Get Maddie an agent immediately.
"Family-of-four build their dream £1.2m six-bedroom house in less than FOUR days after buying it in flat pack"
I wouldn't want to spend over $1 million on a kit. But four days sounds pretty good.
Good question. But the NCAA still has the chance to get UNC right.
Black Mamba praises "The Golden Democracy".
Short video. I learned something.
"Suspicious minds: why Elvis's posthumous popularity is plummeting".
"There are 5 major services that let you stream live TV over the internet — here's how they compare"
It will be time soon for our family to "cut the cord," so this was useful.
For years and years I used to tell my microeconomics students that one response to the water shortage in California caused by price controls was a proposal to use icebergs for fresh water. But unlike the company described in the this article as believing "they would not melt significantly during the voyage" the information I had indicated that melting was a big worry. But the engineers--practical, as always--proposed to wrap the icebergs in plastic, on site in the Antarctic.
And I told the students if you think that will be cheap, guess again. Such are the potential costs of tampering with the price system.
From "Peruvian Chicken and Pupusas" on the Red Line to "You Overslept and Missed Your Stop" on the Yellow Line, the DC subway map as you've never seen it before.
Related: the "DC Restaurant Map".
Don't panic is the message.
Ebola is a scary disease, made much more scary by some wildly exaggerated claims in some books and movies. So, before we talk about Ebola, let's talk about another scary disease called "rabies."
It's a virus, serum transmitted -- meaning contact with blood, saliva, or other bodily fluids from an infected individual is needed to transmit the disease. Thousands of people die of it worldwide, every year. Once you've sickened with it, become symptomatic, the symptoms are pretty horrible, and there's really no effective treatment. People who develop the symptoms are very likely to die.
In fact, the number of people who have survived active rabies can be counted on one hand with fingers left over.
They always have been. But now they really need to change.
Some information here I did not know.
The truth, by contrast, is that about half of prisoners were convicted of violent offenses, and that some of the others committed violence but pleaded guilty to lesser offenses. Even the fifth of prisoners who are locked up for drugs tend to be mid-level dealers, not users or low-level distributors. And, while decades-long sentences make the news, most prisoners who committed crimes not involving the most serious violence are out within a year or two. In other words, while incarceration has undoubtedly soared—even relative to crime, which has dropped substantially since the early 1990s—our propensity to throw people in prison has simply not reached the heights of ridiculousness that many assume.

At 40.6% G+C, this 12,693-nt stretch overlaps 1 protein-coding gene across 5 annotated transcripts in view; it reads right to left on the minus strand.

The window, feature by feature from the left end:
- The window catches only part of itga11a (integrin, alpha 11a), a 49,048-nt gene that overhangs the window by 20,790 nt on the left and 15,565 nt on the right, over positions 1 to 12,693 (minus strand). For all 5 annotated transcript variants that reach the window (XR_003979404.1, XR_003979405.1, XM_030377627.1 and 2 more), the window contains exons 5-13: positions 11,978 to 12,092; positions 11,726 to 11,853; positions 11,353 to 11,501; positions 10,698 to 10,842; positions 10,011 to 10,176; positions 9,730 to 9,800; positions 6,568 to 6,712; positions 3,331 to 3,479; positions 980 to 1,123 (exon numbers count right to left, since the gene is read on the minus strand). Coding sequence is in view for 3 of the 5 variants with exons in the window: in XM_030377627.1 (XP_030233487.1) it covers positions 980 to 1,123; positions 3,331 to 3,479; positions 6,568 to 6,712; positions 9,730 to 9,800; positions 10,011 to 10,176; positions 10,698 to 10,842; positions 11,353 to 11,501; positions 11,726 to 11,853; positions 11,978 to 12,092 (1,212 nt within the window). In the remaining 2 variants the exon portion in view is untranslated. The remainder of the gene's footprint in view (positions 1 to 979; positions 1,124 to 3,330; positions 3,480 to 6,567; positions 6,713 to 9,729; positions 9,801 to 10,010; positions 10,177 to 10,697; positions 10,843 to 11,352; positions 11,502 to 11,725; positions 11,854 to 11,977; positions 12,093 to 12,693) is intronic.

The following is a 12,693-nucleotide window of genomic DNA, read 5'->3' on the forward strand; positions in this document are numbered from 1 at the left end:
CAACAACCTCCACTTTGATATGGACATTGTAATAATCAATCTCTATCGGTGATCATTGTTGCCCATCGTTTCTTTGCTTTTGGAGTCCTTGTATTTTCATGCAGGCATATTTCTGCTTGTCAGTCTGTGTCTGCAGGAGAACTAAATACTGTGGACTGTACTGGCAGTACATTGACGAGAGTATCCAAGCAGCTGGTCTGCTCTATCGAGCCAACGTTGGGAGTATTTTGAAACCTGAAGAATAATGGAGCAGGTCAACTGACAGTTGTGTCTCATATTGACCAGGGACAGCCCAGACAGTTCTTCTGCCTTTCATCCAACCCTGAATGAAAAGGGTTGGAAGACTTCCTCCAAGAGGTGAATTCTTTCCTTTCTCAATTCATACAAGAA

Wait. I thought everybody would fall before before bad Big Business. Apparently not.
A gaduate school classmate of mine, Thomas Hazlett, explains why airline seats--and radio spectrum--should be auctioned more frequently.
No matter what the story turns out to be, it seems like they'll be new science.
I understand that it is almost certainly politically impossible, but can't we--please--stop pretending every farm in America is a few dozen acres on the edge of bankruptcy and then stop subsidizing them?
I expect that this is, sadly, true.
Guy writes an op-ed for the New York Times stating that given how bad America currently is he's thinking about moving to Norway. Jazz Shaw responds.
Another indication that, slowly but surely, school choice is winning.
As the old expression goes, it couldn't happen to a nicer bunch of guys.
Related: "The New Oil Reality".
I know this and you probably know this, but that's only because we had decent courses in American history, the kind of courses that seem to be disappearing from our schools.
We all benefit from the ability of a political minority to stifle the will of the majority. The U.S. Constitution restricts the power of the majority because an unchecked majority can be just as threatening to liberty and justice as a dictator or tyrannical oligarchy.
Fine analysis by Ed Morrissey.
The problem for McCullough is that she was asked a trick question. The correct answer was neither “right” nor “privilege,” and not even “world peace.” And it’s this confusion that exists at the heart of the contradictory and damaging policies in place that drive costs out of reach for many Americans.
"How can honeybees be dying at a greater rate while the overall population is increasing? The answer lies in the power of the free market, personal knowledge and incentives."
Victor Davis Hanson reminds us of what the remarkable events of June 4-7, 1942 mean.
Attention Liberals aching to Do Good: why don't you fix this?